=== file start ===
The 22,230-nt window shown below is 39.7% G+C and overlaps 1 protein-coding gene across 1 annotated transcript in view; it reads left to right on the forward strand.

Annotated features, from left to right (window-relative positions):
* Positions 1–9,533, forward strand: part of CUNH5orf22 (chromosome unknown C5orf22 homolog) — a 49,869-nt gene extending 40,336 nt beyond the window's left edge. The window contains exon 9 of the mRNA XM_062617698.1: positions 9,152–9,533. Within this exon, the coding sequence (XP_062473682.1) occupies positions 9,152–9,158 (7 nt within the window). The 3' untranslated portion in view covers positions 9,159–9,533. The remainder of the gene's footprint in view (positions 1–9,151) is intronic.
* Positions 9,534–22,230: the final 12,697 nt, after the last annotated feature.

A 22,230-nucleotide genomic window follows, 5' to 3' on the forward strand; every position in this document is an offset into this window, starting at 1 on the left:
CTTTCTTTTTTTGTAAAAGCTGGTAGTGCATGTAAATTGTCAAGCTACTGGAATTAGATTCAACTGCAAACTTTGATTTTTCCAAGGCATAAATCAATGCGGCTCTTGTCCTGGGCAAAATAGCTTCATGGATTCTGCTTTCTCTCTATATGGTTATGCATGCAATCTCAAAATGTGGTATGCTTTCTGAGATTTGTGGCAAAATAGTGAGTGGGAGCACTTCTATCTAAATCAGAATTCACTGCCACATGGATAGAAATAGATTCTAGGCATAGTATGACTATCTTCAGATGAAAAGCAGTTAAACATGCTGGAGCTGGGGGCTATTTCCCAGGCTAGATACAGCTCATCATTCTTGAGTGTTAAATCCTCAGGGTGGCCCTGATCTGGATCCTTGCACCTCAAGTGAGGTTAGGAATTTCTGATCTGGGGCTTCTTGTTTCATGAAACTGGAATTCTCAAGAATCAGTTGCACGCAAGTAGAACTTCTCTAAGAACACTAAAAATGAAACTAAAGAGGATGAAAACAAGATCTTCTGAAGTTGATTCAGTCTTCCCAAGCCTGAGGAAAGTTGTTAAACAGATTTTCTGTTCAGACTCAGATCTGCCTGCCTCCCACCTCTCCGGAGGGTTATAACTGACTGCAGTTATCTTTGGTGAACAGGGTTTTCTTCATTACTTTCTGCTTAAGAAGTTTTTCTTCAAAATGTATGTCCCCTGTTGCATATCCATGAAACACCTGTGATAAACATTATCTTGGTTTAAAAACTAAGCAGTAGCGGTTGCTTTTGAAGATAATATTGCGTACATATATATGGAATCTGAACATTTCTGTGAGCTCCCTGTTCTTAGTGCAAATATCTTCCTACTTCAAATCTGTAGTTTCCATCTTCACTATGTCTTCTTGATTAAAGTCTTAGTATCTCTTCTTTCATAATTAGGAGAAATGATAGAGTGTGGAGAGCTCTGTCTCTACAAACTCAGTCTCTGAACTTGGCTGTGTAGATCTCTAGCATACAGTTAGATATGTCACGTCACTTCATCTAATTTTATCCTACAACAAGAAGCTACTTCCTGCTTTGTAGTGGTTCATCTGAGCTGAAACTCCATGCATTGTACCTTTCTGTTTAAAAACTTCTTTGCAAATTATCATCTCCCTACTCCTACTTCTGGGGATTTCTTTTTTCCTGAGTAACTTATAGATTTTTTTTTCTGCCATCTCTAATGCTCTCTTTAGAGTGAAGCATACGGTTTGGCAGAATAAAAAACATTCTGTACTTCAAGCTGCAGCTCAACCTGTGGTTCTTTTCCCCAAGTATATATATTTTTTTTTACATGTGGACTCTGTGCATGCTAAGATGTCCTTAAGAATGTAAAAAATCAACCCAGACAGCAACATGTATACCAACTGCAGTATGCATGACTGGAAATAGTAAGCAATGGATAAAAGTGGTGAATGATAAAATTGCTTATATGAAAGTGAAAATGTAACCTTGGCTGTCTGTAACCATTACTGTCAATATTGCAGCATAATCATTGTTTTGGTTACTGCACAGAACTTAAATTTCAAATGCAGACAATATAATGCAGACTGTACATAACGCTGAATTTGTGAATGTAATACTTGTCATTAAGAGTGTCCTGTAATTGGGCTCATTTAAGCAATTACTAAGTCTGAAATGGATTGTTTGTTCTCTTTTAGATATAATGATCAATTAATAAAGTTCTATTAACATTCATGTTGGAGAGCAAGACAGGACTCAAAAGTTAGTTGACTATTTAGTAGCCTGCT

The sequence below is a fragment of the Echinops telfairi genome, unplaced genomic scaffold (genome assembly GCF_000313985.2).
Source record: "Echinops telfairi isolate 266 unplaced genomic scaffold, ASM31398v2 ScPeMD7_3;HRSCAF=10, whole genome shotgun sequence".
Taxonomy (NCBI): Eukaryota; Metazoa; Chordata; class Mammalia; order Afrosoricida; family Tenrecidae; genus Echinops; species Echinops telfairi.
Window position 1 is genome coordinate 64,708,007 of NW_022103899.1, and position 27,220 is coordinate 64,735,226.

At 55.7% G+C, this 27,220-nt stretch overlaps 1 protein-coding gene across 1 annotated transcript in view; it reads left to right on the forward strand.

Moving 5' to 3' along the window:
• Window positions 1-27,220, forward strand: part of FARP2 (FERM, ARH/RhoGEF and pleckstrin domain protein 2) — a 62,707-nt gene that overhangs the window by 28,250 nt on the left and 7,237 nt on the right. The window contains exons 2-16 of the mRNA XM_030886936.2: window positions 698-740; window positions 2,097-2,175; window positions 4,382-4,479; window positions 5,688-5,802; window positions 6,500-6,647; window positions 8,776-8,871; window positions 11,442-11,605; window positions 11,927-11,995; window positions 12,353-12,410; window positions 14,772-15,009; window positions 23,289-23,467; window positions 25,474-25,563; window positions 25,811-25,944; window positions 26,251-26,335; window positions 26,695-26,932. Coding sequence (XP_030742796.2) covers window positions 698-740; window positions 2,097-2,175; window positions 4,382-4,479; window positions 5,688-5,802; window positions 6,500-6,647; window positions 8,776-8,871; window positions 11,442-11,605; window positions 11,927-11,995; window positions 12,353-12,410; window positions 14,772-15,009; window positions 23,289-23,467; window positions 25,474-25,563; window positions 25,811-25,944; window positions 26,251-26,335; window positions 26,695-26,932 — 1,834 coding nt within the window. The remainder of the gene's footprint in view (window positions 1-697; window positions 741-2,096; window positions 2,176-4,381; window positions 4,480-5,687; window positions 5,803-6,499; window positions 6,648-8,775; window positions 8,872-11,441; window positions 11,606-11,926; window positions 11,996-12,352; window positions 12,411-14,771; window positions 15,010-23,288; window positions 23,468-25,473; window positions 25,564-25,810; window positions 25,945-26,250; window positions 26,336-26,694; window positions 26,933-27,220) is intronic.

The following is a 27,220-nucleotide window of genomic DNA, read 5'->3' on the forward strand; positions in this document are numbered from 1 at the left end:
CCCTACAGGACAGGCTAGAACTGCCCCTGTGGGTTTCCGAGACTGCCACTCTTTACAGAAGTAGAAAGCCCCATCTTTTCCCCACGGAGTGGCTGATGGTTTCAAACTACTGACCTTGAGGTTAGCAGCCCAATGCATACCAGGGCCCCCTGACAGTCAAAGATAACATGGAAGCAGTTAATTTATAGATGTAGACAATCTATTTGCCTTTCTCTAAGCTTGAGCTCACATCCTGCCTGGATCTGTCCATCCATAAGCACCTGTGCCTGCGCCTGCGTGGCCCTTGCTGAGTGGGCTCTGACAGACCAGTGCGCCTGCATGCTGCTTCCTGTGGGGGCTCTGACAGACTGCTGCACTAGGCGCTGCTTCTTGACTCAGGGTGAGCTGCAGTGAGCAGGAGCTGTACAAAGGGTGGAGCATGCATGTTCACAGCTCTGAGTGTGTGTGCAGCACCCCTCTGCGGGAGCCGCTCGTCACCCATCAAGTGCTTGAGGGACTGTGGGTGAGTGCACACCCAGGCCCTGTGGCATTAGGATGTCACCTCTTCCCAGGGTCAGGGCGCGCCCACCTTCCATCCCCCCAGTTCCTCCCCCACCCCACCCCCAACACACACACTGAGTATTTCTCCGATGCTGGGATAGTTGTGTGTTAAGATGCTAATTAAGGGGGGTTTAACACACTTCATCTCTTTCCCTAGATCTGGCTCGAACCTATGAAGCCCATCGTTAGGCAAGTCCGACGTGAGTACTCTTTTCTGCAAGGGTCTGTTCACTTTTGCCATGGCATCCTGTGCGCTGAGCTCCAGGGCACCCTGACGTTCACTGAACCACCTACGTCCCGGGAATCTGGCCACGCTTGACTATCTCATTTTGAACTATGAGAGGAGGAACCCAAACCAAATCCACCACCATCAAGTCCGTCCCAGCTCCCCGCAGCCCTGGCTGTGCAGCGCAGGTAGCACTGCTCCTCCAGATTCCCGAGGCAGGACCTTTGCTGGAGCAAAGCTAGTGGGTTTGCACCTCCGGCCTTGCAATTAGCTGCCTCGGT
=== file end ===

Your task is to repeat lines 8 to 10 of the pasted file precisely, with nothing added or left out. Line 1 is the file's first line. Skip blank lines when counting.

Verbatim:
Source record: "Echinops telfairi isolate 266 unplaced genomic scaffold, ASM31398v2 ScPeMD7_3;HRSCAF=10, whole genome shotgun sequence".
Taxonomy (NCBI): Eukaryota; Metazoa; Chordata; class Mammalia; order Afrosoricida; family Tenrecidae; genus Echinops; species Echinops telfairi.
Window position 1 is genome coordinate 64,708,007 of NW_022103899.1, and position 27,220 is coordinate 64,735,226.